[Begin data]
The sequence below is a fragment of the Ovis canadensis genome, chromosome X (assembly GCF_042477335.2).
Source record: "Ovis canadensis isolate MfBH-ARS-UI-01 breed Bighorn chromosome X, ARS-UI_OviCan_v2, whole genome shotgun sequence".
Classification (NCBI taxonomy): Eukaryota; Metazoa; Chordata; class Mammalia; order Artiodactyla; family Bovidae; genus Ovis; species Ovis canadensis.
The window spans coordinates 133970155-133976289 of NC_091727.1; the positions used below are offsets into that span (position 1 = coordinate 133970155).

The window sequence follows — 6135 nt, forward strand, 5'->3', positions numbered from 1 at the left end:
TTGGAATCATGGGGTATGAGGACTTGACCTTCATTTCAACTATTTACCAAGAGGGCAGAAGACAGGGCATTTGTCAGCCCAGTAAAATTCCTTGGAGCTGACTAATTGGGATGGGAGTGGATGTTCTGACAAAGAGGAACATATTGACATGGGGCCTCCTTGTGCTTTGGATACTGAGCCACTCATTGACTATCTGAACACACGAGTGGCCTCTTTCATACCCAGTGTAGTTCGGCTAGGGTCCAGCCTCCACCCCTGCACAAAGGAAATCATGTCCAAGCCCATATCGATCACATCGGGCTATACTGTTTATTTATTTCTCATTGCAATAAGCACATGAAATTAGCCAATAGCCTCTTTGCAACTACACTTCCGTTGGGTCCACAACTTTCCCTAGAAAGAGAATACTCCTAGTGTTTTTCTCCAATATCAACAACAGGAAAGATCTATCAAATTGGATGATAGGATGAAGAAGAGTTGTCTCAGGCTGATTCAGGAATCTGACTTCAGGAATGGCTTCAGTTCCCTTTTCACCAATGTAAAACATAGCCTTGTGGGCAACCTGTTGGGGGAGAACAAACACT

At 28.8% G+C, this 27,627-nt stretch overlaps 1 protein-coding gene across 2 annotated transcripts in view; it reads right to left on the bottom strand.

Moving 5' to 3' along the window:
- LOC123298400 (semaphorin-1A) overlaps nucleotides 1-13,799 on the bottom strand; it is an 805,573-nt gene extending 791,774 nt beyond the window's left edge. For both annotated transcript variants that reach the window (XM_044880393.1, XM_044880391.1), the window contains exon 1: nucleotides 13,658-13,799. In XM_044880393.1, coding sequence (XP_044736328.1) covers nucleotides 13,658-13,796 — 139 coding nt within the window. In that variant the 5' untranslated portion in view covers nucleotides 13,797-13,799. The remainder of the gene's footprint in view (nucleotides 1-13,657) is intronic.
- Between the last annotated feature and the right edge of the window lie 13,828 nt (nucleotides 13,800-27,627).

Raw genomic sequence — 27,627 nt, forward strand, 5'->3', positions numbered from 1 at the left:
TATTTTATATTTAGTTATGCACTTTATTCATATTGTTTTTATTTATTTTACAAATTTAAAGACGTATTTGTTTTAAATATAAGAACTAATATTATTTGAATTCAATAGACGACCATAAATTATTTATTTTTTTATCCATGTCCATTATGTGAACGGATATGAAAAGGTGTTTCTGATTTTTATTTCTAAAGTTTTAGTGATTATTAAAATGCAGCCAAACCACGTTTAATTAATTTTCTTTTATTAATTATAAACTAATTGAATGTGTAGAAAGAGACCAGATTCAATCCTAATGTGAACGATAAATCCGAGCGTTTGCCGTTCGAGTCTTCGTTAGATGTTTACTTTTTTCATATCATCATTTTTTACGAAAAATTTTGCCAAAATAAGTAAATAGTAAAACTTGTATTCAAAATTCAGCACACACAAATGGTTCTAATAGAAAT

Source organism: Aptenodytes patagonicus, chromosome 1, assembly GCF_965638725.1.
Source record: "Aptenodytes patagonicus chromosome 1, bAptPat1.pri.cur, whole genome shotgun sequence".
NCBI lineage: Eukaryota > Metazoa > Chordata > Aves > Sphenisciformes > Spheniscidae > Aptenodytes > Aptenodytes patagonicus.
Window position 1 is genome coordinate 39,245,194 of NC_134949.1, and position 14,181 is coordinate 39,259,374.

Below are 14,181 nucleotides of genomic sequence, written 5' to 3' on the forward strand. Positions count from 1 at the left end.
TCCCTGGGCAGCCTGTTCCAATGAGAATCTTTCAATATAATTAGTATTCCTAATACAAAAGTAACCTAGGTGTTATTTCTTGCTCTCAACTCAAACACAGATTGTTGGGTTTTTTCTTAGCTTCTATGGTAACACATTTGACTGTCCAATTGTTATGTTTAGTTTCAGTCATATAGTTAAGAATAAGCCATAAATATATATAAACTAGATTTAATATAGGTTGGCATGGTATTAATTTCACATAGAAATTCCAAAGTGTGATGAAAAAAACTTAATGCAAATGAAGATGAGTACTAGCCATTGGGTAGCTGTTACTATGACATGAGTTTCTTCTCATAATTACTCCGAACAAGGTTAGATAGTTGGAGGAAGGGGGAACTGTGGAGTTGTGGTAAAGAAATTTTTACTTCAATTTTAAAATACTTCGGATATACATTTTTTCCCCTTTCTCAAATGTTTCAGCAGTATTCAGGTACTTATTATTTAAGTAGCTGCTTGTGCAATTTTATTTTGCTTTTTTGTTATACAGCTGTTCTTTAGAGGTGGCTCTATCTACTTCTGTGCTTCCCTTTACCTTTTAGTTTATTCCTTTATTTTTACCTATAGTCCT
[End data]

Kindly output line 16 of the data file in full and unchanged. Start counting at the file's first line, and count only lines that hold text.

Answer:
Window position 1 is genome coordinate 39,245,194 of NC_134949.1, and position 14,181 is coordinate 39,259,374.